MONTGOMERY, Ala. (WSFA) - Four suspects have been charged after a statue of Confederate General Robert E. Lee was toppled from its pedestal late Monday evening at the Montgomery high school named for him.
Montgomery police confirmed the suspects are Maya Holly, 28, Jonathan Williams, 34, Jeremy Selmar, 28, and Joe Pernell, 35. Each was identified on the scene as a suspect and arrested following the 9 p.m. incident. They’re charged with first-degree criminal mischief, a felony.
Montgomery County District Attorney Daryl Bailey responded to the charges Tuesday night, saying he has reviewed the warrants and affidavits of those arrested and found they contain legal errors that would make the crimes for which they’ve been charged not prosecutable. When asked about those legal errors, Bailey said the property damage amount is incorrect. He also said he was not consulted on the charges.
Meanwhile, the future remains unclear for the controversial statue. Police officers responded to the school on Ann Street shortly after the incident. The statue was later seen being secured in a pick-up truck that drove away to some bystanders’ cheers.
A Montgomery Public Schools spokesperson confirmed Tuesday the system has the piece and that it is in storage for safekeeping.
MPS says it is working with local authorities on the matter but a statement from the school superintendent was not immediately available regarding any possible date for which Lee’s likeness might be returned to its pedestal.
The connection of Lee’s name and statue on a high school attended by a predominantly black student body have long been sources of frustration for some area residents who have unsuccessfully sought to remove them.
Steven Reed, Montgomery’s first black mayor, was asked Tuesday about the controversy and his thoughts on Lee’s statue coming down.
“Well, listen, I think that there’s an orderly process to voicing any opposition to whether it’s a street name, whether it’s a statue, or whatever it may be, and I think in our community, we have to understand there are rules and laws that we have to abide by,” Reed said.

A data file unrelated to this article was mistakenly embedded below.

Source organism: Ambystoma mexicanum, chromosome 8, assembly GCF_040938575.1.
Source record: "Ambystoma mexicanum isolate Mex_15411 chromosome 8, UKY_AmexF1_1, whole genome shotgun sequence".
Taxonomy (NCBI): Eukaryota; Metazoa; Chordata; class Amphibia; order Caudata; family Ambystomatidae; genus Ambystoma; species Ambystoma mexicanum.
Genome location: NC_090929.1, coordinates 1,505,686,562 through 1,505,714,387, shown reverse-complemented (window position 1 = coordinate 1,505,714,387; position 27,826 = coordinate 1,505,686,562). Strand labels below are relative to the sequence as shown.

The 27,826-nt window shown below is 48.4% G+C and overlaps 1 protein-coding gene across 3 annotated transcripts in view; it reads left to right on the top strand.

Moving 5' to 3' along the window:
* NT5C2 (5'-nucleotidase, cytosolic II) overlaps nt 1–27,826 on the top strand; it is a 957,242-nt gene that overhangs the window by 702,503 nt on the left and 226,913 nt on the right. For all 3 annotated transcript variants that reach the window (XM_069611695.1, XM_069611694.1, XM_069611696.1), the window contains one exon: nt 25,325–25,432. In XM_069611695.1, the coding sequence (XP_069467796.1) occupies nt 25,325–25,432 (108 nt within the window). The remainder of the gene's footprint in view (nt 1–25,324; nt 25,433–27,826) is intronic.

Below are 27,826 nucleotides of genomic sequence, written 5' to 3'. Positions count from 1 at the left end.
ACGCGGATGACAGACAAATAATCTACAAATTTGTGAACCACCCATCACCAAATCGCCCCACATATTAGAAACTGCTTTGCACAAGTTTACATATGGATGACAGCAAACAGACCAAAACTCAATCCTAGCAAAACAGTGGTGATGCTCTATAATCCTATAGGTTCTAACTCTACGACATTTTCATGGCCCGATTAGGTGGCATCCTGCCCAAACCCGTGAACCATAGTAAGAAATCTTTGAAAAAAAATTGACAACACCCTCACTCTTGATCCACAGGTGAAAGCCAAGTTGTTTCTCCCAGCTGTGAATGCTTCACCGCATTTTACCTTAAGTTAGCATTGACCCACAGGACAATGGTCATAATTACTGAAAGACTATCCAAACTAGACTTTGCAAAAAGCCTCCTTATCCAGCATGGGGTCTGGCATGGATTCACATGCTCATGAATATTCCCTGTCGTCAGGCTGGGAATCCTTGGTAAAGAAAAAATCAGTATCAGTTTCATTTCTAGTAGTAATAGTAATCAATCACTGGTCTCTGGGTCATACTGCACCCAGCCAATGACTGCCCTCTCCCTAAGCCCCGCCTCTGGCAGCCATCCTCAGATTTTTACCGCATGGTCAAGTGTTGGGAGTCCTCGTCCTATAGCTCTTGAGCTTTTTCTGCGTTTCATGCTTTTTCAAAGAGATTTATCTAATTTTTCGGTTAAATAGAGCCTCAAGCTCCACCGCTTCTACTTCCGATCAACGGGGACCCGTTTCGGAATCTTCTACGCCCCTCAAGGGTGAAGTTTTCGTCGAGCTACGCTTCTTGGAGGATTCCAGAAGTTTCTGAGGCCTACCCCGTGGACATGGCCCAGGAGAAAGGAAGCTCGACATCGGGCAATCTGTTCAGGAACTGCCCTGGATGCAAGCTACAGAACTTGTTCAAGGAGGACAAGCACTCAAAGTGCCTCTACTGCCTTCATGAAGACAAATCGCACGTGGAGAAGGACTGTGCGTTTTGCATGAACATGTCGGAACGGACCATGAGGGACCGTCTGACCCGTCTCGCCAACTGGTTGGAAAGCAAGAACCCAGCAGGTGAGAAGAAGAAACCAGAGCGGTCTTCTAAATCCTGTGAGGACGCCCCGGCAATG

The mayor said despite whether you agree or disagree with the statue being there, “we don’t want to set that precedent for people who disagree with things to just take them down.”
“And those people who have been charged with that, I guess we’ll have to deal with the district attorney and see where it goes from there,” the mayor added.
According to the school’s website, the Lee statue was created in 1908 and was on display downtown for decades before the high school was built. The statue has set at three locations during its 112 years of existence. Those include its original location at the Madison Terrace/Winona Avenue intersection, the end of Madison Avenue near the corner of Ann Street, and finally on the grounds of the school after its construction in the 1950s.
The statue was pulled down amid growing national controversy over the death of George Floyd, a black man who died after a white police officer knelt on his neck for more than eight minutes. Though the officer has since been arrested, protests have spread to cities around the country.
Those protests, some of which have turned violent, have also reignited anger at Confederate monuments in the South.
Some cities have reported vandalism of statues. In the case of Birmingham, a monument in a city park that was at the center of a lawsuit challenging a state law that protects the statues, was also removed Monday night.